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Staging A Comeback

by Carolyn Jung

Thanks to new proprietors Roger Pincombe and Alice Chu, the 97-year-old Great Star Theater shines bright once again.
Thanks to new proprietors Roger Pincombe and Alice Chu, the 97-year-old Great Star Theater shines bright once again.

A young couple revitalizes a Chinatown treasure, once the stomping grounds of Bruce Lee.

Generations ago, rapt crowds once filled five thriving theaters in San Francisco’s Chinatown, enthralled by the latest Hong Kong–made kung-fu flicks or the spectacle of live Chinese opera.

As years passed, though, those establishments shuttered one by one until there was only the Great Star Theater barely hanging on. Opened in 1925, the Jackson Street venue with the luminous red marquee has weathered a revolving door of owners and operators. Each tried to make a go of it, despite the increasingly dismal state of disrepair that left the place with leaks everywhere, sticky floors, broken bathroom sinks, no heating or ventilation, and seats so filthy that patrons took to bringing their own tissues with which to cover them. As if the situation couldn’t deteriorate further, the body of a young woman was even discovered inside in 2015.

For a time, it looked as if it was truly curtains for the last theater in North America’s oldest Chinatown, where martial arts legend Bruce Lee used to watch performances by his father, a Cantonese opera singer. That is, until two Salesforce software engineers, who had never renovated anything, dared to step in during the height of the pandemic to rescue it.

Husband and wife Roger Pincombe and Alice Chu made a commitment that others hadn’t — not merely to patch superficially here and there, but to revitalize the theater in every sense of the word. In November 2020, they signed a 10-year lease; and after raising $50,000 in donations and pouring $100,000 of their own money into refurbishments, they reopened the Great Star in June 2021. They draw no salaries, running the theater as a nonprofit, for which any gains go back into its upkeep and operation.

“They have really put their blood, sweat and tears into it,” says Betty Louie, a retired businesswoman and longtime Chinatown community leader. “I want people to be proud of the theater. It offers something uplifting for the community. It gives people a reason to come back to Chinatown and to remember their roots.”

On the couple’s first date in April 2017, they saw the Vespertine Circus’ production of Charlie & the Chocolate Circus at the Great Star. Despite its sad condition at the time, Chu, 32, from Xuchang in central China, and Pincombe, 33, from Atlanta, fell for the place.

Pincombe, a theater lover who had ushered and volunteered there years ago, sensed that underneath the layers of grime lay a gem. He just didn’t realize the work it would require, including replacing 85 sprinkler heads, overhauling the electrical system, installing ventilation with HEPA filters, reupholstering every seat, and scrubbing the once-black floors to uncover their startling white veneer underneath. New red velvet curtains were hung to improve acoustics, walls were decorated with watercolors painted by Chu’s mother, and a historic altar where Chinese opera singers used to pray was refurbished.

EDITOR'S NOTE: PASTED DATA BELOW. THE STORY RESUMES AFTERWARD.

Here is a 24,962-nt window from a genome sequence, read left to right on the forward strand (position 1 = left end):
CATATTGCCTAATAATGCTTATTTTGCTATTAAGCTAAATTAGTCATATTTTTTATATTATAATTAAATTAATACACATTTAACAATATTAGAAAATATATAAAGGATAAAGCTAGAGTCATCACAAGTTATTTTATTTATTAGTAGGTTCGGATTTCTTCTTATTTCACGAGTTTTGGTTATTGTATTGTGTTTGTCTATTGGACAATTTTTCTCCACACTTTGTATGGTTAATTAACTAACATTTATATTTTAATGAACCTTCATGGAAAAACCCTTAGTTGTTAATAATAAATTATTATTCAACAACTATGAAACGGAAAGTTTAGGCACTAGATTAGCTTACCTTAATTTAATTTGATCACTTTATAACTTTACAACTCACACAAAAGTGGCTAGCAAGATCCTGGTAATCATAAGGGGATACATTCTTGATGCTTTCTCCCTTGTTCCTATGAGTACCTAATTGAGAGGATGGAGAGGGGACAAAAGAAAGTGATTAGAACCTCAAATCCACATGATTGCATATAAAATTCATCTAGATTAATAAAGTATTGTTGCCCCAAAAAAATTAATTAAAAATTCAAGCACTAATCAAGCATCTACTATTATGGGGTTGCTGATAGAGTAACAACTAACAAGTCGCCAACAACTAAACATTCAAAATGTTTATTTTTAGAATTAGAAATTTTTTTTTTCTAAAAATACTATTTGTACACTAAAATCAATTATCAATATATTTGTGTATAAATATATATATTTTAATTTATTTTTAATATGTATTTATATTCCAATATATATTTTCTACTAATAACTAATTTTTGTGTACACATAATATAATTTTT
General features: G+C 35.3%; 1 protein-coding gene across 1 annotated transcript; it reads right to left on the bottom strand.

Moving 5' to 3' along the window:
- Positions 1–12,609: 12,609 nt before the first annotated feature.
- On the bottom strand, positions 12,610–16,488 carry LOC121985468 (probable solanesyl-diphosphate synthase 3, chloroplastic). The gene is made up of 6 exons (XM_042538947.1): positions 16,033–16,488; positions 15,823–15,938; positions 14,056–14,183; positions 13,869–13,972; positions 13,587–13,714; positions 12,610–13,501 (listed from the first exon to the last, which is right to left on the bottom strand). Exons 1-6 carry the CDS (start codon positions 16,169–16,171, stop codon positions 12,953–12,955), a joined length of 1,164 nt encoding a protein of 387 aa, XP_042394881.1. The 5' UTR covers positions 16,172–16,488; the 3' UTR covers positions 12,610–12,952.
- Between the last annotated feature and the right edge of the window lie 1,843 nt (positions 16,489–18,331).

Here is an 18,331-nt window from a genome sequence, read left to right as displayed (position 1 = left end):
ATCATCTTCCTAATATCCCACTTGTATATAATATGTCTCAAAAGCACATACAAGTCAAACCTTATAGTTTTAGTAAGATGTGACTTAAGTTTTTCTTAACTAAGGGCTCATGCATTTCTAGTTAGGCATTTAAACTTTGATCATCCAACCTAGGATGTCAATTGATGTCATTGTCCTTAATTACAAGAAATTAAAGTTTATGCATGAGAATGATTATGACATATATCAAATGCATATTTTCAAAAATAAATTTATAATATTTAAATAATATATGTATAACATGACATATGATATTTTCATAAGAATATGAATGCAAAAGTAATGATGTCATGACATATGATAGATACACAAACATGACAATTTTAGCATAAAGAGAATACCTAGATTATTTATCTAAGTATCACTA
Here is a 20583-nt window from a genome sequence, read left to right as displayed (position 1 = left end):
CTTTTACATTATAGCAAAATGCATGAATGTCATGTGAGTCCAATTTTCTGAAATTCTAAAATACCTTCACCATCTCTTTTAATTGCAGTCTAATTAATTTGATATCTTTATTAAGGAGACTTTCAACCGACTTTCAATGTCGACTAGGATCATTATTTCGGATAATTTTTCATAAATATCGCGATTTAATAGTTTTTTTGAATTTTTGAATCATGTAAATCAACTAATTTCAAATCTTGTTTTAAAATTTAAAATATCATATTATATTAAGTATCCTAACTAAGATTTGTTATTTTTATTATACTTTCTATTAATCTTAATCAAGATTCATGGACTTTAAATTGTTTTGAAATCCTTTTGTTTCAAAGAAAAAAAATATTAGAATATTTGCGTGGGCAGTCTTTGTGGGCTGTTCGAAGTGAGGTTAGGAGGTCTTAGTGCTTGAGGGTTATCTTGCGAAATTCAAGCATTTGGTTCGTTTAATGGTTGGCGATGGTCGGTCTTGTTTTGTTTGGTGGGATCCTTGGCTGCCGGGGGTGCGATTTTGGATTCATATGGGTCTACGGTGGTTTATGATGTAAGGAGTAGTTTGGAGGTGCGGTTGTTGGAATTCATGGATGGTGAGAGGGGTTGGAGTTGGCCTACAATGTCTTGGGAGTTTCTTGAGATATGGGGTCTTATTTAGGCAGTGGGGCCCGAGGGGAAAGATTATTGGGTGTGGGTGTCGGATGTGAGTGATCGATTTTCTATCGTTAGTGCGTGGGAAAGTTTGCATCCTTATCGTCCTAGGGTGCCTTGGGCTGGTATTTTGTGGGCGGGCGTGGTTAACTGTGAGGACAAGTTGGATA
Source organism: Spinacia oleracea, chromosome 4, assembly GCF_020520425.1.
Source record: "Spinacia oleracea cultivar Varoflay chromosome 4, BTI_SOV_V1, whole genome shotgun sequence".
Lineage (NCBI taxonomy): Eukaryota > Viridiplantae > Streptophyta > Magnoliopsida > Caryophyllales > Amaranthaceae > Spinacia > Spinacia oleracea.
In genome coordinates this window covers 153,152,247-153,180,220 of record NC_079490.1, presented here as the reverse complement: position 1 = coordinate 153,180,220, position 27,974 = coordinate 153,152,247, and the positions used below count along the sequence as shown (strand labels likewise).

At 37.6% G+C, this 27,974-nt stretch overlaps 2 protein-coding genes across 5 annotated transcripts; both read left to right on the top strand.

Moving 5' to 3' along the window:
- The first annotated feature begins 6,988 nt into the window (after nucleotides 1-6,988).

“When we first contemplated doing this, people told us that we were either crazy or brave,” says Pincombe, who serves as the theater’s executive director, while Chu is director of community relations. “But this place is so special. There’s a spirit you feel when you are here. Older Chinese people will stop by and tell us how they remember watching movies here. People have been extremely happy that someone cared so much to put in so much effort.”

Roger Pincombe and Alice Chu sit on refurbished seats at the Chinatown venue that, under their ownership, received a much-needed overhaul. | Photo courtesy of Gregory Bartning.
Roger Pincombe and Alice Chu sit on refurbished seats at the Chinatown venue that, under their ownership, received a much-needed overhaul. | Photo courtesy of Gregory Bartning.

Sellout crowds have returned for a range of programs — from gender-breaking Ballet22 performances with men on pointe to the premiere of the documentary Like a Rolling Stone: The Life & Times of Ben Fong-Torres to a conversation with film star Daniel Wu, an event that benefited efforts to combat Asian hate crimes.

In 2022, the 438-seat theater will present its maiden Chinese New Year festival, February 4 to 12. And in March — just shy of the five-year anniversary of Chu and Pincombe’s first date — Vespertine will stage The Rocky Horror Circus Show, the Bay Area troupe’s tribute to the cult classic.

Prior to those events, January 7 to 23, the Great Star will have the honor of being one of the venues for the 20th anniversary of SF Sketchfest, hosting such variety shows as Asian AF and comedian Joel Kim Booster’s The Joy F*ck Club. This will mark the nationally recognized comedy festival’s first time performing in Chinatown.

“It’s a cool opportunity to bring more people into Chinatown, who might not normally go there,” says David Owen, cofounder of SF Sketchfest. “I think the performers will love being in the neighborhood. There’s a group of comedians who already make a pilgrimage every year to House of Nanking [restaurant], just around the corner from the Great Star.”

For Louie, the theater’s renaissance represents a beacon of hope in a troubling past two years in which Chinatown businesses have suffered mightily. “It shows our resilience,” she says. “It’s a way of saying that in spite of the pandemic, in spite of Trump, and in spite of the uptick in Asian violence, we as Asians still shine.”

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